[NB: The following is a re-up of thoughts, from 2018, on Vancouver BC’s own Harmel Rayat, a noted serial Reg S player, no stranger to the regulators. Given the recent hype around his most successful stock promotion, Solarwindow (WNDW), we thought we should revisit it. Our beliefs remain the same, like all Harmel Rayat deals Solarwindow is pure junk. Past is prologue, pedigree counts.]
Back in the 90s and early 00s a very common con was the “Reg S” scam. Using an exemption from the registration requirements companies could sell stock with virtually no disclosure, nor oversight. The catch, the shares could only be sold to non-US persons or institutions. Americans were forbidden to purchase Reg S stock.
Boiler rooms would buy huge blocks of Reg S stock at massive discounts from the trading price of the shares on the open market. Then, some of the stock would be spread around to various nefarious stock promoters to create demand and volume.
The boiler rooms would then furiously call foreigners offering them shares of hot “US-listed” company X. Even better, the call scripts would read, is that these shares are available at a discount, but only if you buy now.
As a hypothetical example, the boiler room baddies buy stock from a company, or from insiders, at $1, while the shares were actually trading at $4, and would offer them to the suckers at $3, pocketing the $2 “rip“.
But what’s the harm, you ask? The buyer still got a share of stock at $3, and the market price is $4 How can he lose?
Easy. The shares are not eligible to be resold for at least 1 year. This fact is usually left out of the boiler room sales pitch. By the time the year is up, the share price is usually back down to the $1 the boiler room paid, if not less. The foreign sucker? Left holding worthless paper.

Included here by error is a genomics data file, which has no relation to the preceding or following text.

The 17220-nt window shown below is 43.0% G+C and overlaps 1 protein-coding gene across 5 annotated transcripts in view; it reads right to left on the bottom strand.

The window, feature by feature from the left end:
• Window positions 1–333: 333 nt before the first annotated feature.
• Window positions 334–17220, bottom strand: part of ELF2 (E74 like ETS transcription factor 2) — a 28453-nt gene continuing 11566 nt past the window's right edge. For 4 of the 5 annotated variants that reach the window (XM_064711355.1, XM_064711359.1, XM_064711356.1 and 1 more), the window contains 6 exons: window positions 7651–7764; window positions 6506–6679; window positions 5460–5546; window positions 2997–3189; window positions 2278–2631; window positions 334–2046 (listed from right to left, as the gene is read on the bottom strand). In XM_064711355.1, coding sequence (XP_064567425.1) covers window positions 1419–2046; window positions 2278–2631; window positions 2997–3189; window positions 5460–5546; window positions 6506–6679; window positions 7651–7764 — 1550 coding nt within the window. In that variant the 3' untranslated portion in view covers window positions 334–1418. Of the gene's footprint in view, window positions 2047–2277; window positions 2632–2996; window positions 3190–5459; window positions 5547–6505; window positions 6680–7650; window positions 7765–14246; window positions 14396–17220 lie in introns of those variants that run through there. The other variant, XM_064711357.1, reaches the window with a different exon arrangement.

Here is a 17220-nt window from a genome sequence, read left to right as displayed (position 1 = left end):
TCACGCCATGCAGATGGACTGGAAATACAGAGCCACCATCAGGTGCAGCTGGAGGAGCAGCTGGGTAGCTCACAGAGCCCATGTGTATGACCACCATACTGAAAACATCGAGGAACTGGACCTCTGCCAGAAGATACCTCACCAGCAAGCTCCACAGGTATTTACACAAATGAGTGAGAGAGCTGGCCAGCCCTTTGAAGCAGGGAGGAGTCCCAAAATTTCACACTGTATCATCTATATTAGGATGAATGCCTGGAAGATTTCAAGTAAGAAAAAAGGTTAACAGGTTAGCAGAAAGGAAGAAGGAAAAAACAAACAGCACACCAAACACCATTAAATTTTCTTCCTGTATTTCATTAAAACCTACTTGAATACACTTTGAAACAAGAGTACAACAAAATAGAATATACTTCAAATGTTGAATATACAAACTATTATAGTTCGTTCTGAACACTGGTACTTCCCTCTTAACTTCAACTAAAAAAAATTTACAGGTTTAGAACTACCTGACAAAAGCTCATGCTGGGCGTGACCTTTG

Although not as common as it once was, every once in a while, the Reg S scam pops up again. Going through the recent filings for recidivist securities scoundrel Harmel S. Rayat controlled, magic stem cell wound care scam RenovaCare (RCAR), we can see the footprints of what was, most likely, a recent Reg S con.
RenovaCare claims to be working on a medical device to spray stem cells onto wounds, speeding their healing. You can check out more of their crazy claims on their webpage.
Although US listed, with an address in Scottsdale, AZ (owned by Harmel S. Rayat) the majority of the “work” being performed, if any, appears to be done by a German company and German individuals.
In early 2018 the shares of RCAR suddenly started to move on increased volume, reaching a crescendo, above $12, on the 23rd of February, before quickly collapsing.
And prices continued to fall, as volume rapidly disappeared.
Did anything happen in February 2018 that might explain this?
From RCAR‘s quarterly report, available here, we can look at “Item 2. Unregistered Sales of Equity Securities” and see the following:
There are 6 very interesting transactions starting on the 3rd of February and ending on the 22nd of February.
- On February 3, 2018, Thomas Bold, the Company’s President, CEO and Interim Chief Financial Officer received 44,083 shares of common stock on a cashless basis, that is, they cost him $0.00 per share. Free stock.
- On February 11, 2018, an unnamed consultant received 17,480 shares for $0.00 per share.
- On February 12, 2018, Dr. Gerlach received 457,480 shares for $0.00 per share.
- On February 13, 2018, a nameless holder received 100,000 shares at $1.10 per share.
- On February 22, 2018, Kenneth Kirkland, a member of the Company’s board of directors, received 41,033 shares for $0.00 per share.
- On February 22, 2018, Mr. Sierchio, a member of the Company’s board of directors, received 35,028 shares for $0.00 per share.
And upon reading further we find out that these shares were issued under an exemption from the registration requirements pursuant to, you guessed it, Regulation S.
In all, about 695k shares were issued in February at an average cost of just $0.16. Makes one wonder what an offshore boiler room could sell those for, when the shares were trading for $12.
Reg S deals would certainly not be unknown to Harmel. He was already busted by the SEC twice for sleazy stock scams. Once in 2000 and again in 2003. But nothing seems to faze the amazing Mr. Rayat, as David Baines, from the Vancouver Sun, discovered in a great piece from 2007, see here, about Harmel’s solar scam, then called Octillion (OCTL).
Today, Octillion is known as Solarwindow Technologies (WNDW), and is still controlled by Harmel. They do have a fancy new webpage, however: